To determine the effect of swaddling on pain, vital signs, and crying duration during heel lance in the newborn. This was a randomized controlled study of 74 (control: 37, experiment: 37) newborns born between December 2013 and February 2014 at the Ministry of Health Bagcılar Training and Research Hospital. An information form, observation form, and Neonatal Infant Pain Scale were used as data collection tools. Data from the pain scores, peak heart rates, oxygen saturation, total crying time, and duration of the procedure were collected using a video camera. Newborns in the control group underwent routine heel lance, whereas newborns in the experimental group underwent routine heel lance while being swaddled by the researcher. The newborns' pain scores, peak heart rates, oxygen saturation values, and crying durations were evaluated using video recordings made before, during, and 1, 2, and 3 minutes after the procedure. Pain was assessed by a nurse and the researcher. No statistically significant difference was found in the characteristics of the two groups (p > .05). The mean pain scores of swaddled newborns during and after the procedure were lower than the nonswaddled newborns (p < .05). In addition, crying duration of swaddled newborns was found to be shorter than the nonswaddled newborns (p < .05). The average preprocedure peak heart rates of swaddled newborns were higher (p < .05); however, the difference was not significant during and after the procedure (p > .05). Although there was no significant difference in oxygen saturation values before and during the procedure (p > .05), oxygen saturation values of swaddled newborns were higher afterward (p < .05). For this study sample, swaddling was an effective nonpharmacologic method to help reduce pain and crying in an effort to soothe newborns. Although pharmacologic pain management is the gold standard, swaddling can be recommended as a complementary therapy for newborns during painful procedures. Swaddling is a quick and simple nonpharmacologic method that can be used by nurses to help reduce heel stick pain in newborns.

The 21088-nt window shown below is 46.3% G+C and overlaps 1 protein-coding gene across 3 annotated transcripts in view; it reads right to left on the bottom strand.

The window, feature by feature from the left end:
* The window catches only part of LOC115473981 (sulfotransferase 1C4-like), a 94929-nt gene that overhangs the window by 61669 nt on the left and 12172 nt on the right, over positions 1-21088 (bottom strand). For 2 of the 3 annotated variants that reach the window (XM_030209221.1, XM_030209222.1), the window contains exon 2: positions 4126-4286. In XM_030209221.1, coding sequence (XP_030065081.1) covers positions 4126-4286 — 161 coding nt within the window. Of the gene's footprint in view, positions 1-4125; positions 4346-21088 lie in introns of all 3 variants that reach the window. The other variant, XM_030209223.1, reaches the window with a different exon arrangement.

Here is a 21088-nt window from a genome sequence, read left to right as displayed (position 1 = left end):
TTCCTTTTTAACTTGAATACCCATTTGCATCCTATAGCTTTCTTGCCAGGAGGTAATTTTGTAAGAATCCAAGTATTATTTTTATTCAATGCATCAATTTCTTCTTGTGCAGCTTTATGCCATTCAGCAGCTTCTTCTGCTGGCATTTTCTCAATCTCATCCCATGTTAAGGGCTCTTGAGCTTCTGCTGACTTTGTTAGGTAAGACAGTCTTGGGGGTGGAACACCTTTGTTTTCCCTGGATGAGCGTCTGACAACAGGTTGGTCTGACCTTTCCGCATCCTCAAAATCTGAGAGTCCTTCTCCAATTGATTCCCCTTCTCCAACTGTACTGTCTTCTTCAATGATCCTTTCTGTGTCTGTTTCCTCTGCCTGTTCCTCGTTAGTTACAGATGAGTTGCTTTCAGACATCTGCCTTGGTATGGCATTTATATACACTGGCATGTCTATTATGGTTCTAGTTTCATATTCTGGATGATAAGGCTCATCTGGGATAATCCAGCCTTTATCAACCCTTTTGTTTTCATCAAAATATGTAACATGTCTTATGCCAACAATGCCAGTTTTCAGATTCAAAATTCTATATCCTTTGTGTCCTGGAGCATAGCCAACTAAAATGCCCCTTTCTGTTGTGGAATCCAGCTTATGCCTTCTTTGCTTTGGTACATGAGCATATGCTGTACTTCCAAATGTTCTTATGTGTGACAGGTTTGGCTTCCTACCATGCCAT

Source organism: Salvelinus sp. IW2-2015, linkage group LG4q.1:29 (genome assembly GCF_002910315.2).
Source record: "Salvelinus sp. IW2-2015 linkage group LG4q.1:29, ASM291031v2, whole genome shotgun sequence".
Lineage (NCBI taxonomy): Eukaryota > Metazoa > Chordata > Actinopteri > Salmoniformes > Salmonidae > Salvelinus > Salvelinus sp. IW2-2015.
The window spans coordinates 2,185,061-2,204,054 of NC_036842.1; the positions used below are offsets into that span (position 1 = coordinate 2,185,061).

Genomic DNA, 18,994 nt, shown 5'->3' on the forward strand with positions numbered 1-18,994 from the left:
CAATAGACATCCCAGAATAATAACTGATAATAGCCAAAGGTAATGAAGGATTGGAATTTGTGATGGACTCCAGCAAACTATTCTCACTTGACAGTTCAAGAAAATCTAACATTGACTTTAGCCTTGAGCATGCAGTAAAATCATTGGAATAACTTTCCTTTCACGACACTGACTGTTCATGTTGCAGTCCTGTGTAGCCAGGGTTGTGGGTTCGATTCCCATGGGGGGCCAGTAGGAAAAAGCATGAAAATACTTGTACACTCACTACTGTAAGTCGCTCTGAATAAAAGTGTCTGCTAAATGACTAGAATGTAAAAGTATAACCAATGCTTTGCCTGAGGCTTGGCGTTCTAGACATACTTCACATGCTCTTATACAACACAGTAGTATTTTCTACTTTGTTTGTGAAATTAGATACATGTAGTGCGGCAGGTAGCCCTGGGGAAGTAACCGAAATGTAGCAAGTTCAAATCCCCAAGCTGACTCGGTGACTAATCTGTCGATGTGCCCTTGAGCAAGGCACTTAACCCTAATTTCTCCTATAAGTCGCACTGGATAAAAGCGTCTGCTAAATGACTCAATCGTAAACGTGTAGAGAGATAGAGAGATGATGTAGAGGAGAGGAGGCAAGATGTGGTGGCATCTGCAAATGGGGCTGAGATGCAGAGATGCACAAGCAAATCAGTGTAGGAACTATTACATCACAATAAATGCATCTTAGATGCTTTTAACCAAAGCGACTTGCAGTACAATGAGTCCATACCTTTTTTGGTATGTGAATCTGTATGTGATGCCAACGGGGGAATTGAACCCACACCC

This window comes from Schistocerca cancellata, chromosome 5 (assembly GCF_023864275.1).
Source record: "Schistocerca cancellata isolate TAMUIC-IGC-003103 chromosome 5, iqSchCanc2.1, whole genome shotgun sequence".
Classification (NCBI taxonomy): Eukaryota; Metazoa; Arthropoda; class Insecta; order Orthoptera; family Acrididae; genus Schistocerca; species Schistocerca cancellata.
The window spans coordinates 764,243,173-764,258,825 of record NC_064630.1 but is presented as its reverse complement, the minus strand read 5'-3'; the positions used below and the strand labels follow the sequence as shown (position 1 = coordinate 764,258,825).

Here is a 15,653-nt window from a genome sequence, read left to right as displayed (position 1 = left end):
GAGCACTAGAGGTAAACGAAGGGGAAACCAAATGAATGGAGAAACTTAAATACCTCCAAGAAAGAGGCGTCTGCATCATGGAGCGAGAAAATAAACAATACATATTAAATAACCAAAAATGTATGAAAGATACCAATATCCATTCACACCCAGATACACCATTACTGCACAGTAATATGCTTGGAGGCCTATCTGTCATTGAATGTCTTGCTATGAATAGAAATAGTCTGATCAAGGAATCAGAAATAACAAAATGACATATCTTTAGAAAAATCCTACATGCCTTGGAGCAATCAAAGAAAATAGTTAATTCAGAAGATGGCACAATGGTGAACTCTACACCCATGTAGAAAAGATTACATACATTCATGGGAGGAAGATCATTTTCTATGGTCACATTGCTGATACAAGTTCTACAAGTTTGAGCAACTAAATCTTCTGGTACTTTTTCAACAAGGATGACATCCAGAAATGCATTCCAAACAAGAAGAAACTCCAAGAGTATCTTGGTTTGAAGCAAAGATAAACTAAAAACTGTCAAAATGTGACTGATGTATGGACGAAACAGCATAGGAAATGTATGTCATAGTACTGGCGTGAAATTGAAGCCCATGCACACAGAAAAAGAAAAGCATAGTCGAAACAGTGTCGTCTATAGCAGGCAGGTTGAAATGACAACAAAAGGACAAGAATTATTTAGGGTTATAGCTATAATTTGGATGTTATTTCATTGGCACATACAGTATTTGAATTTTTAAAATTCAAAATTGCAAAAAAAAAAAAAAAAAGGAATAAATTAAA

Copyright © 2017 American Society for Pain Management Nursing. Published by Elsevier Inc. All rights reserved.